June 25, 2008

Acadia Gives Up On ADP-104-- Maybe It Shouldn't Have

The headline says almost everything:  Acadia shares plunge more than 50% on study data for schizophrenia drug.  Turns out the drug didn't work at either of the two doses tested.

They should have called me first: their study was flawed.

ADP-104 is an active metabolite of clozapine: N-desmethylclozapine.  The authors of a review write

High plasma levels of NDMC (ranging from 1200-4230 ng/ml), approaching those of clozapine itself, have been observed in humans given clozapine. Moreover, several investigators have shown that the degree to which clozapine is converted to NDMC predicts clinical outcome on multiple measures of cognition, negative and positive symptoms, as well as quality of life.  It is noteworthy that the ratio of NDMC to clozapine, rather than absolute levels of either clozapine or NDMC, was found to be the best predictor of a positive clinical outcome. This observation suggests that certain pharmacological properties of clozapine may actually counteract beneficial pharmacology of NDMC.

That's the premise.  But the premise is wrong, the blood levels and the ratio of NDMC to clozapine are coincidences, they have nothing whatsoever to do with clinical outcome.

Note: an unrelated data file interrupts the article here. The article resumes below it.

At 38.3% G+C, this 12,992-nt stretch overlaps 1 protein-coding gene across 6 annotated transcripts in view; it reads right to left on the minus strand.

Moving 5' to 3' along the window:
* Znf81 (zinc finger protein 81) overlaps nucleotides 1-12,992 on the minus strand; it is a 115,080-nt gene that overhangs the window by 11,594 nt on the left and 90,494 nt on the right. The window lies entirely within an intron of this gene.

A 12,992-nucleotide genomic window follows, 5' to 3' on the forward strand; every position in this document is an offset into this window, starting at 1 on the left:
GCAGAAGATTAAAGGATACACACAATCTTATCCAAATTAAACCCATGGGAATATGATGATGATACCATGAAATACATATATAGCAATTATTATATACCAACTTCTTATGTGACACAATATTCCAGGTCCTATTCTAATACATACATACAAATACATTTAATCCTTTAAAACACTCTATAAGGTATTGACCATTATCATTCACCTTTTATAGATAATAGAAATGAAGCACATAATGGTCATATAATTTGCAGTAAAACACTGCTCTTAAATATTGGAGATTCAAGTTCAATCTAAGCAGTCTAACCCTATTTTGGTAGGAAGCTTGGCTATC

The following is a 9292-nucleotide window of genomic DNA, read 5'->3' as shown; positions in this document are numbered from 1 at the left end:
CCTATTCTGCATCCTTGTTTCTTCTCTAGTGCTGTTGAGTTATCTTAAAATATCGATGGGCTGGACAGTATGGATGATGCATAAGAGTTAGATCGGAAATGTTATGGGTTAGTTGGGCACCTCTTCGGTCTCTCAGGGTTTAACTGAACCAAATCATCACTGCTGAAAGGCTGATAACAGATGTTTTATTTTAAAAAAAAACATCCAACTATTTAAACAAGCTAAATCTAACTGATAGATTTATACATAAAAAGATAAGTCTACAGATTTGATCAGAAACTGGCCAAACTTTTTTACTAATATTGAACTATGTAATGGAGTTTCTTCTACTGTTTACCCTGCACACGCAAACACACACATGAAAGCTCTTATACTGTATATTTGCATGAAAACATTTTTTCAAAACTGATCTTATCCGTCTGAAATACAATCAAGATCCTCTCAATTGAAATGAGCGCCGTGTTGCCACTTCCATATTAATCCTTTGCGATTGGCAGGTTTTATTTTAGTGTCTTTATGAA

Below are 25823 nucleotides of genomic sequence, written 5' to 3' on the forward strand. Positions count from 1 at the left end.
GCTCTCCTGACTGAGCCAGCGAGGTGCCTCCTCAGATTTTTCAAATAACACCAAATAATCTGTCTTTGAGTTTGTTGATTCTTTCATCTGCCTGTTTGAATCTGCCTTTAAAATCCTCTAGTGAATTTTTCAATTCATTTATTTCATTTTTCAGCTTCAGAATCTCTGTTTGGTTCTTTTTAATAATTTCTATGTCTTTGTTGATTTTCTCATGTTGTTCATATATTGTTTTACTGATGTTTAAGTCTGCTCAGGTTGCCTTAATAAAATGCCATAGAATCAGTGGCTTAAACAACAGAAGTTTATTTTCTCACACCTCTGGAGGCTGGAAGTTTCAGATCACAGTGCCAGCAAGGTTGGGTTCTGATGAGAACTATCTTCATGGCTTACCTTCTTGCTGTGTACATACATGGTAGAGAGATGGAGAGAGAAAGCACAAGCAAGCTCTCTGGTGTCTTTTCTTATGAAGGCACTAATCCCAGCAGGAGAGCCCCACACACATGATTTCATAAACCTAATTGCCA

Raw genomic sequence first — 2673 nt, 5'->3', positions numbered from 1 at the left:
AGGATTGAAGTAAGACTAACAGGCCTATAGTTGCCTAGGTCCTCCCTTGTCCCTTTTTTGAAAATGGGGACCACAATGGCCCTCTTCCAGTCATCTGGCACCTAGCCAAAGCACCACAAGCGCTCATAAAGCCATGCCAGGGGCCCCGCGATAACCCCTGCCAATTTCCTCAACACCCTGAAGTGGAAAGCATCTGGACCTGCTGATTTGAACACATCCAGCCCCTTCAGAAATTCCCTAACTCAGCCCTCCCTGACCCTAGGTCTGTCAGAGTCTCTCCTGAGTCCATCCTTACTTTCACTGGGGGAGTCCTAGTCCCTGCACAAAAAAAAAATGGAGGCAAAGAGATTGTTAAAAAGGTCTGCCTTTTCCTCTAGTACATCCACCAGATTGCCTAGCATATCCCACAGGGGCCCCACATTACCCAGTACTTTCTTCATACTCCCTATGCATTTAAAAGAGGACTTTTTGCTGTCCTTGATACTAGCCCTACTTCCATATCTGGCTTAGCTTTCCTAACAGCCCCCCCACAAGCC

The authors try also to make a case that D4 blockade may be involved, or at least cause an "atypical" profile (e.g. low EPs, etc), but Thorazine and Haldol are potent D4 blockers, so there.

I am also aware of the considerable ink and paper spent describing the contributions of serotonergic pathways, but it is categorically true that there does not exist a drug that is a pure 5HT antagonist-- take your pick of subtype-- that works as an antipsychotic.

It is so far without exception that every efficacious antipsychotic has power of significant D2 blockade.  Or, said another way, there does not exist any antipsychotic that lacks significant power for D2 blockade.  Whatever the contribution of other receptors, it is overwhelmed by the presence, or absence of D2 blockade.

Going from there, the single most important question that can be asked of any antipsychotic is: at what dose does this drug cause significant D2 blockade?  Whatever the answer is, it is again certain that at a dose less than that, it will fail to provide any efficacy.

The article shows nearly equal D2 antagonist activity for clozapine and for NDMC, and one can conclude dosing will be similar, e.g. 300-500mg/d.

Unfortuantely, NDMC is also a partial agonist at low doses; so the dose needed for D2 blockade will be higher.

Acadia, the drug company, tested NDMC at 100mg/d and 200mg/d.  It failed.  This is a lot like saying one tested clozapine at 100mg, found significant side effects but no reliable efficacy, and canned it.

Acadia should try again.  I am sure they worry that the side effects will get worse, but they won't.